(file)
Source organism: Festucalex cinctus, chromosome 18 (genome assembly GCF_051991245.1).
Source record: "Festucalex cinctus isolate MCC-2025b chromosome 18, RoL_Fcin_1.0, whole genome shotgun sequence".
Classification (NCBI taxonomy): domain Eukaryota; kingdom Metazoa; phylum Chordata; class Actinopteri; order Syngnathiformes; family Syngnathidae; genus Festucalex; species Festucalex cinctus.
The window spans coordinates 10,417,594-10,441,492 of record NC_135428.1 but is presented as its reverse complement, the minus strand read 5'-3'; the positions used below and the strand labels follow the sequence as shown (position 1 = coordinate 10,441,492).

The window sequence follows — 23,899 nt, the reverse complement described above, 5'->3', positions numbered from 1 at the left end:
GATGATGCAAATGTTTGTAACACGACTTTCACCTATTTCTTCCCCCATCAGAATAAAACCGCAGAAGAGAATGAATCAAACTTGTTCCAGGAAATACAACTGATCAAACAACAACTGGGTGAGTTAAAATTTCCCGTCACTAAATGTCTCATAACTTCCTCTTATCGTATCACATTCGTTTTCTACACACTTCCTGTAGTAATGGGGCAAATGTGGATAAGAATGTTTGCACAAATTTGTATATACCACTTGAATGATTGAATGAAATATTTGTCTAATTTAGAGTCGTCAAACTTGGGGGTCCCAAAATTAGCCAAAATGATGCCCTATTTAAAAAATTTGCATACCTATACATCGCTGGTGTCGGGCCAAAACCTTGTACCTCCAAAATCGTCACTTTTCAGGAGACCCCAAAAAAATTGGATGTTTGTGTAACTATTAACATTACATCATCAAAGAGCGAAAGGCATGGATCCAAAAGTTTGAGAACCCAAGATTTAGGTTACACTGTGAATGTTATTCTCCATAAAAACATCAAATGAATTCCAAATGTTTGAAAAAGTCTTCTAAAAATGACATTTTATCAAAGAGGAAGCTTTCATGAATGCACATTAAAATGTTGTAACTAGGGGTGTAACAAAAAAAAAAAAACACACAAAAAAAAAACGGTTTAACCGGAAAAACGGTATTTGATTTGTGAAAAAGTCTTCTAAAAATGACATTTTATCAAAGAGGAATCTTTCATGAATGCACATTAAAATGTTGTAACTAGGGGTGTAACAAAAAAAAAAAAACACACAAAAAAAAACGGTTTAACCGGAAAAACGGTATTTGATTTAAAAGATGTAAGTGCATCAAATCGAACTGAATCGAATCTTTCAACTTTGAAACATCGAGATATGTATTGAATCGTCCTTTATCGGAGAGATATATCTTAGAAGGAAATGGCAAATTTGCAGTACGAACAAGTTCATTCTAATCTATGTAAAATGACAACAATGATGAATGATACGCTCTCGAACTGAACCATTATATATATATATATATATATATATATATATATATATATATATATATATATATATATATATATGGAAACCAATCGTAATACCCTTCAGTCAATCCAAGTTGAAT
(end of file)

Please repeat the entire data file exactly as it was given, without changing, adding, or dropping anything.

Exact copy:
Source organism: Festucalex cinctus, chromosome 18 (genome assembly GCF_051991245.1).
Source record: "Festucalex cinctus isolate MCC-2025b chromosome 18, RoL_Fcin_1.0, whole genome shotgun sequence".
Classification (NCBI taxonomy): domain Eukaryota; kingdom Metazoa; phylum Chordata; class Actinopteri; order Syngnathiformes; family Syngnathidae; genus Festucalex; species Festucalex cinctus.
The window spans coordinates 10,417,594-10,441,492 of record NC_135428.1 but is presented as its reverse complement, the minus strand read 5'-3'; the positions used below and the strand labels follow the sequence as shown (position 1 = coordinate 10,441,492).

The window sequence follows — 23,899 nt, the reverse complement described above, 5'->3', positions numbered from 1 at the left end:
GATGATGCAAATGTTTGTAACACGACTTTCACCTATTTCTTCCCCCATCAGAATAAAACCGCAGAAGAGAATGAATCAAACTTGTTCCAGGAAATACAACTGATCAAACAACAACTGGGTGAGTTAAAATTTCCCGTCACTAAATGTCTCATAACTTCCTCTTATCGTATCACATTCGTTTTCTACACACTTCCTGTAGTAATGGGGCAAATGTGGATAAGAATGTTTGCACAAATTTGTATATACCACTTGAATGATTGAATGAAATATTTGTCTAATTTAGAGTCGTCAAACTTGGGGGTCCCAAAATTAGCCAAAATGATGCCCTATTTAAAAAATTTGCATACCTATACATCGCTGGTGTCGGGCCAAAACCTTGTACCTCCAAAATCGTCACTTTTCAGGAGACCCCAAAAAAATTGGATGTTTGTGTAACTATTAACATTACATCATCAAAGAGCGAAAGGCATGGATCCAAAAGTTTGAGAACCCAAGATTTAGGTTACACTGTGAATGTTATTCTCCATAAAAACATCAAATGAATTCCAAATGTTTGAAAAAGTCTTCTAAAAATGACATTTTATCAAAGAGGAAGCTTTCATGAATGCACATTAAAATGTTGTAACTAGGGGTGTAACAAAAAAAAAAAAACACACAAAAAAAAAACGGTTTAACCGGAAAAACGGTATTTGATTTGTGAAAAAGTCTTCTAAAAATGACATTTTATCAAAGAGGAATCTTTCATGAATGCACATTAAAATGTTGTAACTAGGGGTGTAACAAAAAAAAAAAAACACACAAAAAAAAACGGTTTAACCGGAAAAACGGTATTTGATTTAAAAGATGTAAGTGCATCAAATCGAACTGAATCGAATCTTTCAACTTTGAAACATCGAGATATGTATTGAATCGTCCTTTATCGGAGAGATATATCTTAGAAGGAAATGGCAAATTTGCAGTACGAACAAGTTCATTCTAATCTATGTAAAATGACAACAATGATGAATGATACGCTCTCGAACTGAACCATTATATATATATATATATATATATATATATATATATATATATATATATATATATATATATATATGGAAACCAATCGTAATACCCTTCAGTCAATCCAAGTTGAAT